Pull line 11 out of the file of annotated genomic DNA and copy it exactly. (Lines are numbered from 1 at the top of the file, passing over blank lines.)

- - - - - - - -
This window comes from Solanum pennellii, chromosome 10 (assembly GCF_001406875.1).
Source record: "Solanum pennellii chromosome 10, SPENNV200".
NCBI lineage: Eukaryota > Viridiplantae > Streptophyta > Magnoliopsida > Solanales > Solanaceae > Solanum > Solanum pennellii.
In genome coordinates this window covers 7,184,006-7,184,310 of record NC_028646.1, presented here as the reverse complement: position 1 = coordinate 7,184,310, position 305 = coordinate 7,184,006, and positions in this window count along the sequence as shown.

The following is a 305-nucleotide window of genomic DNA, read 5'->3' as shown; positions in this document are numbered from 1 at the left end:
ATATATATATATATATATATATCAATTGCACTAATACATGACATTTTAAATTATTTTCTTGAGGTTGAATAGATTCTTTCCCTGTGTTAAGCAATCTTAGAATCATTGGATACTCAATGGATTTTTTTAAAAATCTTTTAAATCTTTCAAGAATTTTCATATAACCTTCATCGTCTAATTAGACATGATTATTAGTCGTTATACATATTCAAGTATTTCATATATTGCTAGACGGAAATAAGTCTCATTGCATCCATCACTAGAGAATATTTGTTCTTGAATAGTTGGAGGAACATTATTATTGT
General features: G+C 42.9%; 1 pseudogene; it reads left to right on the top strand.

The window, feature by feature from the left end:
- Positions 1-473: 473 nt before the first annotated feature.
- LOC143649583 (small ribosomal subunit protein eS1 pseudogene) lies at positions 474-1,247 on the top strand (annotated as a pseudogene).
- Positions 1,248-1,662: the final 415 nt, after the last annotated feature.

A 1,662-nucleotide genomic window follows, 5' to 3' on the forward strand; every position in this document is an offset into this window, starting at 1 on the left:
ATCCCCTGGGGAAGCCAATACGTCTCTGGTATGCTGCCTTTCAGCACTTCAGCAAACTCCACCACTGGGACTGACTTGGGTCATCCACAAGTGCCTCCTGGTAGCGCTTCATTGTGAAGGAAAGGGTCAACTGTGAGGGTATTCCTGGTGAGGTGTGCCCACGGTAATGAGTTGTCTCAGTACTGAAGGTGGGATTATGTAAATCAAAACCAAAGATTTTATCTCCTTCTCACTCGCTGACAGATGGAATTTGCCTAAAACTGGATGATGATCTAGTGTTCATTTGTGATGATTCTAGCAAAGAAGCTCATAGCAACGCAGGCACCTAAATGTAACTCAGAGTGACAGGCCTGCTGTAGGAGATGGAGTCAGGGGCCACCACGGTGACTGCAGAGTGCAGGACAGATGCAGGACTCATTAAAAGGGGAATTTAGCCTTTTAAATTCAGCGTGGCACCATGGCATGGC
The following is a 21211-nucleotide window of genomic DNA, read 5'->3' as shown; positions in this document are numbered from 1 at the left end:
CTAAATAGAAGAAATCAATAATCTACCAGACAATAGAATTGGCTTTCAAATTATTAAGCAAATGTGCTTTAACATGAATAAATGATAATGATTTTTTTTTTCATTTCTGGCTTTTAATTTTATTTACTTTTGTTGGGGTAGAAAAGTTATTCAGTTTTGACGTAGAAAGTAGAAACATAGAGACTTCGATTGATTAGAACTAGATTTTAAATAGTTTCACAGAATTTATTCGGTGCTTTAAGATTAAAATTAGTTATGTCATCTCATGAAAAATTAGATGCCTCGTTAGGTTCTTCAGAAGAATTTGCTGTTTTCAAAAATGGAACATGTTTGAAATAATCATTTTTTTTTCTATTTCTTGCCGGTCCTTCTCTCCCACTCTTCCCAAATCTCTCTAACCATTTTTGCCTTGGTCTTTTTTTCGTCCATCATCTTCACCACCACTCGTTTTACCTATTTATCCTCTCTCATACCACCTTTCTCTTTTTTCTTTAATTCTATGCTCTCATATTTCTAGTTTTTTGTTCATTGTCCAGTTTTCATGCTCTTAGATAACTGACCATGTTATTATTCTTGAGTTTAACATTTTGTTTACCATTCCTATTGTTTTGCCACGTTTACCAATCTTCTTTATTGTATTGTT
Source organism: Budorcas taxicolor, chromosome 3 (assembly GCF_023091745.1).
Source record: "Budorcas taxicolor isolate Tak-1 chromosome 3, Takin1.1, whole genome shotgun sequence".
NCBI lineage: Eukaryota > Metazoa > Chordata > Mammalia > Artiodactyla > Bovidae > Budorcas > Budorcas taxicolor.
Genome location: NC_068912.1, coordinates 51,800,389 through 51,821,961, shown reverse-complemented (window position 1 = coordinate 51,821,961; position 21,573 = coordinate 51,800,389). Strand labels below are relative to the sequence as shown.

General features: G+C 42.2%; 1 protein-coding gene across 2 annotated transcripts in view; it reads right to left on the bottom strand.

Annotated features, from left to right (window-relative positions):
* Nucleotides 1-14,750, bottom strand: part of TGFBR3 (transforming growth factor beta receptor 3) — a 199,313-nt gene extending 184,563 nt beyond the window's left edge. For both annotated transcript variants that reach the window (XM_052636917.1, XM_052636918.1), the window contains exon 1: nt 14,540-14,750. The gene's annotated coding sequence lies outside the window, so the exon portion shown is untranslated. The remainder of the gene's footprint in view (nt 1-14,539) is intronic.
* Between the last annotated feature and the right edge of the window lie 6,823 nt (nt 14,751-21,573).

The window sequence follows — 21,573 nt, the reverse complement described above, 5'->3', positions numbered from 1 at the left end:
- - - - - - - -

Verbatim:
- Positions 1,248-1,662: the final 415 nt, after the last annotated feature.